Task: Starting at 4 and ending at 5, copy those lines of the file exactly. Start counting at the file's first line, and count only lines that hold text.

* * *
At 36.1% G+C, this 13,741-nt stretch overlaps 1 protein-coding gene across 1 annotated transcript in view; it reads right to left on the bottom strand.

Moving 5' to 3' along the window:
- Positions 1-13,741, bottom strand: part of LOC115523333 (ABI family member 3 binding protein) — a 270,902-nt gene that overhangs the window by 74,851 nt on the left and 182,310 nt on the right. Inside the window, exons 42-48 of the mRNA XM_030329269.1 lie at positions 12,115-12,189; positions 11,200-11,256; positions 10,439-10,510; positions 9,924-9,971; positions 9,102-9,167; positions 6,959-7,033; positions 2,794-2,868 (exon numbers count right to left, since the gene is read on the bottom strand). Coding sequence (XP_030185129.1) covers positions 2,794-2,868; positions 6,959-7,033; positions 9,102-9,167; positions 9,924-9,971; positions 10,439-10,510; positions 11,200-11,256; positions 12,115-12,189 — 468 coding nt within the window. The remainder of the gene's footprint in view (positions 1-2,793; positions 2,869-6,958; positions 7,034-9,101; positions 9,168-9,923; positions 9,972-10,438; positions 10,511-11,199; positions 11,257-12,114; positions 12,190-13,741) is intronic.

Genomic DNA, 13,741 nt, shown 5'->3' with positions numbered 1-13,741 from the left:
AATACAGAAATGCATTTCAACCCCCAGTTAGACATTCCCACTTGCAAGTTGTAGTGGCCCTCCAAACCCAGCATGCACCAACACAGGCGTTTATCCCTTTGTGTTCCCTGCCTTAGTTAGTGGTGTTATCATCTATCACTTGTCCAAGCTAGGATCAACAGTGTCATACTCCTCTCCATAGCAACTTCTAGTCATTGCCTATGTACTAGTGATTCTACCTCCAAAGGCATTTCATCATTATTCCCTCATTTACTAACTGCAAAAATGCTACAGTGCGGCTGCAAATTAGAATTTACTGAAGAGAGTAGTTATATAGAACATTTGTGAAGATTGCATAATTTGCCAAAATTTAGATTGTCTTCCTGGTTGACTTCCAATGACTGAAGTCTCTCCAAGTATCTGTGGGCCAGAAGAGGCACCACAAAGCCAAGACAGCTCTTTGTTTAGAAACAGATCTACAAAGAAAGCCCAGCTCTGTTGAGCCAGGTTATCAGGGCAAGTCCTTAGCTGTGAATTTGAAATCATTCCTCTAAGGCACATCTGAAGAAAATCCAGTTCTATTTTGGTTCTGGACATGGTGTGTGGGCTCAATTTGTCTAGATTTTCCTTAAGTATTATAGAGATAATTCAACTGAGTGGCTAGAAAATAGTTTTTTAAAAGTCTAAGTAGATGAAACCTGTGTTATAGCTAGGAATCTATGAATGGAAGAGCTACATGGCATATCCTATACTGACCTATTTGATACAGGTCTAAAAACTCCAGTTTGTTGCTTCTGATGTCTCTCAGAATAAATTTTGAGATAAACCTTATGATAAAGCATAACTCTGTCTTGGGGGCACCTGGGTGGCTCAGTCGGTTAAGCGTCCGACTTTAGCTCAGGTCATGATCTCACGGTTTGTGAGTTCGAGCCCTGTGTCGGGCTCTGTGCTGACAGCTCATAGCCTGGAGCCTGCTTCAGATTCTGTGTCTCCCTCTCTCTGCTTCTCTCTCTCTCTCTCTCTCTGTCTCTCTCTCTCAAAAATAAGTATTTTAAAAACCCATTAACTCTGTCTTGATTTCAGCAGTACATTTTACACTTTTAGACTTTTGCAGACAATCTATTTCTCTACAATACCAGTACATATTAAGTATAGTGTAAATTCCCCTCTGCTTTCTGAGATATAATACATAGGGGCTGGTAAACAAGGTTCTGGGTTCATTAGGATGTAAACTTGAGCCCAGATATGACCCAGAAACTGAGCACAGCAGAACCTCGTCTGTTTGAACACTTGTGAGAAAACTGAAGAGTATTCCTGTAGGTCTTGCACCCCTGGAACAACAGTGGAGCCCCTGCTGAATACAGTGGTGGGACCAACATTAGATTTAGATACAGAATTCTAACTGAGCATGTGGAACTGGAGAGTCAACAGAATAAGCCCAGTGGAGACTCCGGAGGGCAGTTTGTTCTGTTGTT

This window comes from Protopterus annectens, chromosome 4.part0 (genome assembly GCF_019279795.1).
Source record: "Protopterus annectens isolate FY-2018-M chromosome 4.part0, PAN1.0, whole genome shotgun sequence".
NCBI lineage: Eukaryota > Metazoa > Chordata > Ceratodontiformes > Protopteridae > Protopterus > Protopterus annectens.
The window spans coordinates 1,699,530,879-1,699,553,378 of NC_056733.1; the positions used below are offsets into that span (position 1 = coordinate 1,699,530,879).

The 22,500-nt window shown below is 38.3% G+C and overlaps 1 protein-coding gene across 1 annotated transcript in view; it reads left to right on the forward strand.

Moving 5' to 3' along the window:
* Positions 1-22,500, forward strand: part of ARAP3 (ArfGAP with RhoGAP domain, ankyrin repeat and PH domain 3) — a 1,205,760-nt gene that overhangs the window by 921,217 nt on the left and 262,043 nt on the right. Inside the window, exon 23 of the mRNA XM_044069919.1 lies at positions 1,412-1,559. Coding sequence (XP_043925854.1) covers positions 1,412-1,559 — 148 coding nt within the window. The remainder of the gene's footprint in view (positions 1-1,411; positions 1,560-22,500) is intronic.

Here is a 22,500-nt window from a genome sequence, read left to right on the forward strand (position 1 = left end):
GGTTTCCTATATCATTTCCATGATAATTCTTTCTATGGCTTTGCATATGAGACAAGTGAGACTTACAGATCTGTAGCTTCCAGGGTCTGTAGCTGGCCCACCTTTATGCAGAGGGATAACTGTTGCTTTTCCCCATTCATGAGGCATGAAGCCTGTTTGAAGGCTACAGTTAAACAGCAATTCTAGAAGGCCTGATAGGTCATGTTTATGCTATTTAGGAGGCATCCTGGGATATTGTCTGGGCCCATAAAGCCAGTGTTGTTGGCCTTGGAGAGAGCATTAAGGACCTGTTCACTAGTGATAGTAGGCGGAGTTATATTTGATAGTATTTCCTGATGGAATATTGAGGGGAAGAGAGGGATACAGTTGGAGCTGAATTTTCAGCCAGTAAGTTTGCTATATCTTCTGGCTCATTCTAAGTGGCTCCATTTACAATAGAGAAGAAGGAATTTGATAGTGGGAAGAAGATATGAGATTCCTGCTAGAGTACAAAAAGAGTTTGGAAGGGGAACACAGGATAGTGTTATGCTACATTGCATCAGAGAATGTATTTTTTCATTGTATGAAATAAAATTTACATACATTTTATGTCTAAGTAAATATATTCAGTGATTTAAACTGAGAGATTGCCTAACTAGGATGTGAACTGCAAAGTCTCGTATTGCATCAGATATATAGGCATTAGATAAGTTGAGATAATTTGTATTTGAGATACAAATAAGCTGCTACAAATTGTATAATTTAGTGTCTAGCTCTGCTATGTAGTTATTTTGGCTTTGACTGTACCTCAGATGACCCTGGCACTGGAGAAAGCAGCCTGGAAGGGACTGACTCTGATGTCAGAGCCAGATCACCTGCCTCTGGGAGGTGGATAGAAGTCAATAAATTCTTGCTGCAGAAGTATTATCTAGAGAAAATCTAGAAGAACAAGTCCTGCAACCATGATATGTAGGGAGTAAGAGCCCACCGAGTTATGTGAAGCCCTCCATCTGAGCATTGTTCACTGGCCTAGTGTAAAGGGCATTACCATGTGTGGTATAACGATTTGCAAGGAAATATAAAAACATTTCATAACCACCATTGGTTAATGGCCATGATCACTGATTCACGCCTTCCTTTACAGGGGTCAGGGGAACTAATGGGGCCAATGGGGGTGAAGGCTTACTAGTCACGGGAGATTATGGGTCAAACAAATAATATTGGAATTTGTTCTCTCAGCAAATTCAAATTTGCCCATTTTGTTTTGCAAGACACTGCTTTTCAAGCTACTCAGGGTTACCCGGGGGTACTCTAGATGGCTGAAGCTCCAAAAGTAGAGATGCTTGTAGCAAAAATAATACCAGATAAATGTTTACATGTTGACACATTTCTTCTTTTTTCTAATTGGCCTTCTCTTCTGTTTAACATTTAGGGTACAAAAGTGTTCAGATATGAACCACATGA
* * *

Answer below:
Genomic DNA, 13,741 nt, shown 5'->3' with positions numbered 1-13,741 from the left:
AATACAGAAATGCATTTCAACCCCCAGTTAGACATTCCCACTTGCAAGTTGTAGTGGCCCTCCAAACCCAGCATGCACCAACACAGGCGTTTATCCCTTTGTGTTCCCTGCCTTAGTTAGTGGTGTTATCATCTATCACTTGTCCAAGCTAGGATCAACAGTGTCATACTCCTCTCCATAGCAACTTCTAGTCATTGCCTATGTACTAGTGATTCTACCTCCAAAGGCATTTCATCATTATTCCCTCATTTACTAACTGCAAAAATGCTACAGTGCGGCTGCAAATTAGAATTTACTGAAGAGAGTAGTTATATAGAACATTTGTGAAGATTGCATAATTTGCCAAAATTTAGATTGTCTTCCTGGTTGACTTCCAATGACTGAAGTCTCTCCAAGTATCTGTGGGCCAGAAGAGGCACCACAAAGCCAAGACAGCTCTTTGTTTAGAAACAGATCTACAAAGAAAGCCCAGCTCTGTTGAGCCAGGTTATCAGGGCAAGTCCTTAGCTGTGAATTTGAAATCATTCCTCTAAGGCACATCTGAAGAAAATCCAGTTCTATTTTGGTTCTGGACATGGTGTGTGGGCTCAATTTGTCTAGATTTTCCTTAAGTATTATAGAGATAATTCAACTGAGTGGCTAGAAAATAGTTTTTTAAAAGTCTAAGTAGATGAAACCTGTGTTATAGCTAGGAATCTATGAATGGAAGAGCTACATGGCATATCCTATACTGACCTATTTGATACAGGTCTAAAAACTCCAGTTTGTTGCTTCTGATGTCTCTCAGAATAAATTTTGAGATAAACCTTATGATAAAGCATAACTCTGTCTTGGGGGCACCTGGGTGGCTCAGTCGGTTAAGCGTCCGACTTTAGCTCAGGTCATGATCTCACGGTTTGTGAGTTCGAGCCCTGTGTCGGGCTCTGTGCTGACAGCTCATAGCCTGGAGCCTGCTTCAGATTCTGTGTCTCCCTCTCTCTGCTTCTCTCTCTCTCTCTCTCTCTGTCTCTCTCTCTCAAAAATAAGTATTTTAAAAACCCATTAACTCTGTCTTGATTTCAGCAGTACATTTTACACTTTTAGACTTTTGCAGACAATCTATTTCTCTACAATACCAGTACATATTAAGTATAGTGTAAATTCCCCTCTGCTTTCTGAGATATAATACATAGGGGCTGGTAAACAAGGTTCTGGGTTCATTAGGATGTAAACTTGAGCCCAGATATGACCCAGAAACTGAGCACAGCAGAACCTCGTCTGTTTGAACACTTGTGAGAAAACTGAAGAGTATTCCTGTAGGTCTTGCACCCCTGGAACAACAGTGGAGCCCCTGCTGAATACAGTGGTGGGACCAACATTAGATTTAGATACAGAATTCTAACTGAGCATGTGGAACTGGAGAGTCAACAGAATAAGCCCAGTGGAGACTCCGGAGGGCAGTTTGTTCTGTTGTT